We now know the outcome of a KELOLAND News investigation, at least part of it.
In March, our investigates team showed you how $300,000 worth of fraud was perpetrated against Fireplace Professionals in Sioux Falls.
That came in the form of fake checks written on the business' account in Dallas. The company later settled with the bank, with Fireplace Professionals losing $40,000 in the scheme.
While the criminals in Texas have never been caught, at the same time all this was happening, a Fireplace Professionals employee, with a criminal history of fraud, had been hired.
You may remember that Cody George was hired at about the time Fireplace Professionals had ransomware on their computers, followed by thieves in Texas getting the company's account information.
George, who had a conviction of forgery from 2013, was then charged with altering a $323 check from Fireplace Professionals to $1,323. He was also charged with changing a customer's check to service a fireplace from $60 to $600.
As part of a plea bargain last month, George plead guilty to the first charge while the second one was dropped. George has agreed to pay restitution to the bank in both cases.
George, who previously admitted to KELOLAND Investigates he had a gambling addiction, was back in court to face his punishment.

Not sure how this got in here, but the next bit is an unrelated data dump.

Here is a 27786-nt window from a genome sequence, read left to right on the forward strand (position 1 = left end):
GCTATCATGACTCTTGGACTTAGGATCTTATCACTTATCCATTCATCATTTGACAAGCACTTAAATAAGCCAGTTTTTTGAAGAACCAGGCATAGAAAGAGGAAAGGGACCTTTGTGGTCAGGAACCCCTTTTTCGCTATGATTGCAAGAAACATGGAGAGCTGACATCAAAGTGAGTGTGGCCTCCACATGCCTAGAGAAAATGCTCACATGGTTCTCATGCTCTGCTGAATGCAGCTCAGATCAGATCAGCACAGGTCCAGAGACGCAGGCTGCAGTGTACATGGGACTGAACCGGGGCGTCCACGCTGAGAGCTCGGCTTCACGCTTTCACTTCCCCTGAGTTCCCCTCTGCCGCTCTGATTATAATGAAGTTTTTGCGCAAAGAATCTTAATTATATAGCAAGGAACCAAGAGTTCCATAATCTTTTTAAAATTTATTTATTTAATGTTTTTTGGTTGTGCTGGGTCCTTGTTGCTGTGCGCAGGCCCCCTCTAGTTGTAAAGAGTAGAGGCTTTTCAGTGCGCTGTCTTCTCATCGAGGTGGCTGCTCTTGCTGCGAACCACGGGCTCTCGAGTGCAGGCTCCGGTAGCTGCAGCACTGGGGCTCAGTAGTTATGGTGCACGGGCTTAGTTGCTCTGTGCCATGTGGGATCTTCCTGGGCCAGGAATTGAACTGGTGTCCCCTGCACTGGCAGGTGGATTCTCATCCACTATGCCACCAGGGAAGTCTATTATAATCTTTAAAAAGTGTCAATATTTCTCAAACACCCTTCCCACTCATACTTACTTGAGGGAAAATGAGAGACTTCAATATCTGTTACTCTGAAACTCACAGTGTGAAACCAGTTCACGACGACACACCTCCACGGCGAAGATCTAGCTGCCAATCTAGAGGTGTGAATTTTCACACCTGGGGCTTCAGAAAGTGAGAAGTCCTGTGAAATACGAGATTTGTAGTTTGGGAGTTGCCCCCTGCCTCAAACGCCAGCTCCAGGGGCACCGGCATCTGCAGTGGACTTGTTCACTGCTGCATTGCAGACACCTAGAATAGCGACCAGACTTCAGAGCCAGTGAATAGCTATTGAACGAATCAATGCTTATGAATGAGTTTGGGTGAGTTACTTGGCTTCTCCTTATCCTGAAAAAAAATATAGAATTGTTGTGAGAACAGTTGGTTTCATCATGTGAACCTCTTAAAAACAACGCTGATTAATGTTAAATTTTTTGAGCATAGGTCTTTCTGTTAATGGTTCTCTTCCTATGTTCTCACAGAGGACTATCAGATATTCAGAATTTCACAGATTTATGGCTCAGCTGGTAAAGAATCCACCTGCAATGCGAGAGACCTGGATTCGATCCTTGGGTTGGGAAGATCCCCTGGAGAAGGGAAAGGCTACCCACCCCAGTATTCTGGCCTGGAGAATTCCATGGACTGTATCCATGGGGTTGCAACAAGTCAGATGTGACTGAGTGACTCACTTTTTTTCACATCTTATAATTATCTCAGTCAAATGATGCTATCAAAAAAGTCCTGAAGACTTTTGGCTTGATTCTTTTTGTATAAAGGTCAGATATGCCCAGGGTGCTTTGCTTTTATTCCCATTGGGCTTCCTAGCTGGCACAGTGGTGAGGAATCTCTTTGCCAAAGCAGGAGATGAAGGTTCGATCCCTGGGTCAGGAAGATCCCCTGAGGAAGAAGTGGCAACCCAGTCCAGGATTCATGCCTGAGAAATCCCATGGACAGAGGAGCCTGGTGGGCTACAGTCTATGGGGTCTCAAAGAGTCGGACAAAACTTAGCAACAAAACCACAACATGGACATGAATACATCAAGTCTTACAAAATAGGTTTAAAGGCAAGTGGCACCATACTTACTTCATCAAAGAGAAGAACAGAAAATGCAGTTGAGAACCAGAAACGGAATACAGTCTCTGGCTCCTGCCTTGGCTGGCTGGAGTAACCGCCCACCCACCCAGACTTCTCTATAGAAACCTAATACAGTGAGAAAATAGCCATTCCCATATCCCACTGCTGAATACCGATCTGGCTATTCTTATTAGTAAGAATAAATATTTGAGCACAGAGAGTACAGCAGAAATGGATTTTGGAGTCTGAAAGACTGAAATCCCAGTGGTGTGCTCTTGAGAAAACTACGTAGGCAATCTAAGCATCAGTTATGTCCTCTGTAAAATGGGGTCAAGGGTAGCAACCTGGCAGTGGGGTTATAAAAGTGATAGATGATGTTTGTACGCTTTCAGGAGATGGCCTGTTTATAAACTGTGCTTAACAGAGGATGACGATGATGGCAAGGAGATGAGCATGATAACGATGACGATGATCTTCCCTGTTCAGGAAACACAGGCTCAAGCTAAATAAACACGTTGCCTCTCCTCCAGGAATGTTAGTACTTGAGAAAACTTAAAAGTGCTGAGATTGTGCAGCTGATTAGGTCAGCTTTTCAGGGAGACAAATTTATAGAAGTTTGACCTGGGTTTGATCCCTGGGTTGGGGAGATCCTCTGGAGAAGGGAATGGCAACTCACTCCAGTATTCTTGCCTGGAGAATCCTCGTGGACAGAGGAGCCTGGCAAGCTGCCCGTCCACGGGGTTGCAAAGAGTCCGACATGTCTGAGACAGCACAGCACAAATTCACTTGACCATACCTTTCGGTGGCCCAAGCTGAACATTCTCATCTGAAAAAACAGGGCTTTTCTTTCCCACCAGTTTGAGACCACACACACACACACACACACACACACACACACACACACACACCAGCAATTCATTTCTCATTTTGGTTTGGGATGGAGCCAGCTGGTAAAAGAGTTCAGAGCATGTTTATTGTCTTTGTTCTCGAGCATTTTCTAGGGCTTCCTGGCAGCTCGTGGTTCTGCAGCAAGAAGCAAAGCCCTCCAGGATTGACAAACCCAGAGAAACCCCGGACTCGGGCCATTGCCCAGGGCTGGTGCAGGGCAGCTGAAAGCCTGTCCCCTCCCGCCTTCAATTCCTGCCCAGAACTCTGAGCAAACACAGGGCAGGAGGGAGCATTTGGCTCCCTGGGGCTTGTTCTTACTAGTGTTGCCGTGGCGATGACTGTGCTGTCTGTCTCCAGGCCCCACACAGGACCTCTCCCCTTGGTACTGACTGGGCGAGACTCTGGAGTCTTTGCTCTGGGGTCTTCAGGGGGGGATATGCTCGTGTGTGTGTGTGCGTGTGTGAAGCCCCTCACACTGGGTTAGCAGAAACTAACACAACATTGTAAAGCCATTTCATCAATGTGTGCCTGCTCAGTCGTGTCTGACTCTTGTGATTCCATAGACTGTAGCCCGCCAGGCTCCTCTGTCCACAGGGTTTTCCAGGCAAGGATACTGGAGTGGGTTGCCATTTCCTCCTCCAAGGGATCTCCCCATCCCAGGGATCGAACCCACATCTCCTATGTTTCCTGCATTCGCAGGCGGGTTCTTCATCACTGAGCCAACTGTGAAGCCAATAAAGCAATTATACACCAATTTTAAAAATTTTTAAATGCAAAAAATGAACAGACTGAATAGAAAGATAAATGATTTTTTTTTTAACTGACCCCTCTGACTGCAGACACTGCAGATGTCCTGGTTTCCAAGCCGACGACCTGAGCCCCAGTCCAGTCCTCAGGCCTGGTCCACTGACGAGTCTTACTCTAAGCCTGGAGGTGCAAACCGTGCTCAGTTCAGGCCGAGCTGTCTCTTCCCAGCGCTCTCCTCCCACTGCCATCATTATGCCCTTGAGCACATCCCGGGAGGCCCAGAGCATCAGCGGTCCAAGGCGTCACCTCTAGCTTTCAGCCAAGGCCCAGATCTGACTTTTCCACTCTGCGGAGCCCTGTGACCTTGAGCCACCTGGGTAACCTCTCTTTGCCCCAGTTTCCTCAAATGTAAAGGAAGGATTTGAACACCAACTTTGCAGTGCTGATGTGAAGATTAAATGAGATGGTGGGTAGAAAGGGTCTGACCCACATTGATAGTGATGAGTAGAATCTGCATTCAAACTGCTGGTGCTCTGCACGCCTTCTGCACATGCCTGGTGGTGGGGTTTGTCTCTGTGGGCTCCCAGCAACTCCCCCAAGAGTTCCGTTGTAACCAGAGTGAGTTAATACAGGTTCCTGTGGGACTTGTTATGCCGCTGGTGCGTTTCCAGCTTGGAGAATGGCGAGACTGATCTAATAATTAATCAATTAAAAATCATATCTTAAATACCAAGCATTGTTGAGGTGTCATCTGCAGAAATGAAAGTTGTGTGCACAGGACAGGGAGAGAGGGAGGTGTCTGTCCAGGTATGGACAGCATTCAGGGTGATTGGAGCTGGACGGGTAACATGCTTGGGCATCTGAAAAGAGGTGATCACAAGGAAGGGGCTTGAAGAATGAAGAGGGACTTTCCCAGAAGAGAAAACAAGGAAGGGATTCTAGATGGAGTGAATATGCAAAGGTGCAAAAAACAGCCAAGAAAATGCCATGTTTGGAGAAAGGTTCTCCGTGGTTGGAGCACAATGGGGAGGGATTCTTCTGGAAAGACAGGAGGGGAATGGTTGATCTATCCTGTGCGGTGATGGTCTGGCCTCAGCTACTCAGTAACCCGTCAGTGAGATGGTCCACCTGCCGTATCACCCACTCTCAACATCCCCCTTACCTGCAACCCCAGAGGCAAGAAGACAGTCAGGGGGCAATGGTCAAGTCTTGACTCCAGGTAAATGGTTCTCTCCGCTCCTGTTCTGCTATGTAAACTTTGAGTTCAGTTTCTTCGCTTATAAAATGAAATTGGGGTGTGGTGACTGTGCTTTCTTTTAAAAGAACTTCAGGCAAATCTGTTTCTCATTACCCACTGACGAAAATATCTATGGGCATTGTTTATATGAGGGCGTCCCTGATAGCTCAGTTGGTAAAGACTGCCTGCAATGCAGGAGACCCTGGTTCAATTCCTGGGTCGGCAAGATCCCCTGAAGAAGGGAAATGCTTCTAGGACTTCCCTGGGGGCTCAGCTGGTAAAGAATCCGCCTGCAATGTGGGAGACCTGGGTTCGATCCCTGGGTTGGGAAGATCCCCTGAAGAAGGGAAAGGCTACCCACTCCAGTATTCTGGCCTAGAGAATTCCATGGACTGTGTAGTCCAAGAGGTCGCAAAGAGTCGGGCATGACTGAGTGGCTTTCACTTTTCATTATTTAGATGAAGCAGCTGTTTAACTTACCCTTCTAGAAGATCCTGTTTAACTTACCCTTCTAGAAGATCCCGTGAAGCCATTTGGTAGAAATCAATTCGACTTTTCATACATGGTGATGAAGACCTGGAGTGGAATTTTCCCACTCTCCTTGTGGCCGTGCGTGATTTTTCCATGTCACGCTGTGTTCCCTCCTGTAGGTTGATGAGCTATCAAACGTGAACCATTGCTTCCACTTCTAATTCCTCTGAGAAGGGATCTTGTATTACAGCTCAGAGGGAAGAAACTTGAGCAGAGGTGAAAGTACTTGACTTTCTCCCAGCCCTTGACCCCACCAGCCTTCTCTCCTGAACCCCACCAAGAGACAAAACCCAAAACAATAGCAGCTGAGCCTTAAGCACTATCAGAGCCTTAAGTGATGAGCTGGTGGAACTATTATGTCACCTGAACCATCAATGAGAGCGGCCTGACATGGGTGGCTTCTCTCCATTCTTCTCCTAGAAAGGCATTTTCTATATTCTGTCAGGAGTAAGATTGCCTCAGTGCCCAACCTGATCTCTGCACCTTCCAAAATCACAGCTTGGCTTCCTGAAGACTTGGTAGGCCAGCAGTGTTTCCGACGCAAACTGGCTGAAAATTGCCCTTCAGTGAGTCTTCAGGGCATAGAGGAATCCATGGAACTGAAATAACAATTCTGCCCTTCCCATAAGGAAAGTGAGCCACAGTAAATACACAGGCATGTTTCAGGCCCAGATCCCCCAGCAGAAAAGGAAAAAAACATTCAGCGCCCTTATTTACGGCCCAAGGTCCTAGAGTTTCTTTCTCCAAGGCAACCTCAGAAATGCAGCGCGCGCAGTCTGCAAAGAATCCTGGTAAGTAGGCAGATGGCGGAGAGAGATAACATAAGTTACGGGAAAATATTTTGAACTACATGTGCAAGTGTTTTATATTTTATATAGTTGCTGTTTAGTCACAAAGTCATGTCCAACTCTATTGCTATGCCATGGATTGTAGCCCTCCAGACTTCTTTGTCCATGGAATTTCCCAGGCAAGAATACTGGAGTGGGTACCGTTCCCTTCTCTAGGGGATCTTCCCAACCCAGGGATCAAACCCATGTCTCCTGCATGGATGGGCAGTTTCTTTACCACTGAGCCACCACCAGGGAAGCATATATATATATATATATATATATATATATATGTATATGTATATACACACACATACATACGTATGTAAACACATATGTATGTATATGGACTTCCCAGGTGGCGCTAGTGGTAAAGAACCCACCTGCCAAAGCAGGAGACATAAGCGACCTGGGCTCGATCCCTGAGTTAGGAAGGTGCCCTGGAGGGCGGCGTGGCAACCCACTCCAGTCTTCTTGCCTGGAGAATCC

He told Judge Jon Sogn he had been in Keystone inpatient and outpatient treatment and was regularly attending AA meetings and getting counseling. George says he has suffered for 20 years from mental illness and multiple addictions.
George said in court, "What I did was absolutely heinous and disgusting and very selfish. I wake up every day with shame, remorse and guilt. Tony Leggett and John Leggett, the whole Leggett family, was my family. I hope I can make amends to them sooner or later."
While Tony Leggett was not in the courtroom today, he tells KELOLAND News that betrayal by an employee was a tough lesson for his family run business, who up until recently has always operated on a handshake and trust.
The judge sentenced George to 60 days in jail and three years’ probation and ordered him not to drink or gamble or even set foot in a bar or casino.
He also has to pay back $1600 to two banks for the forged checks.
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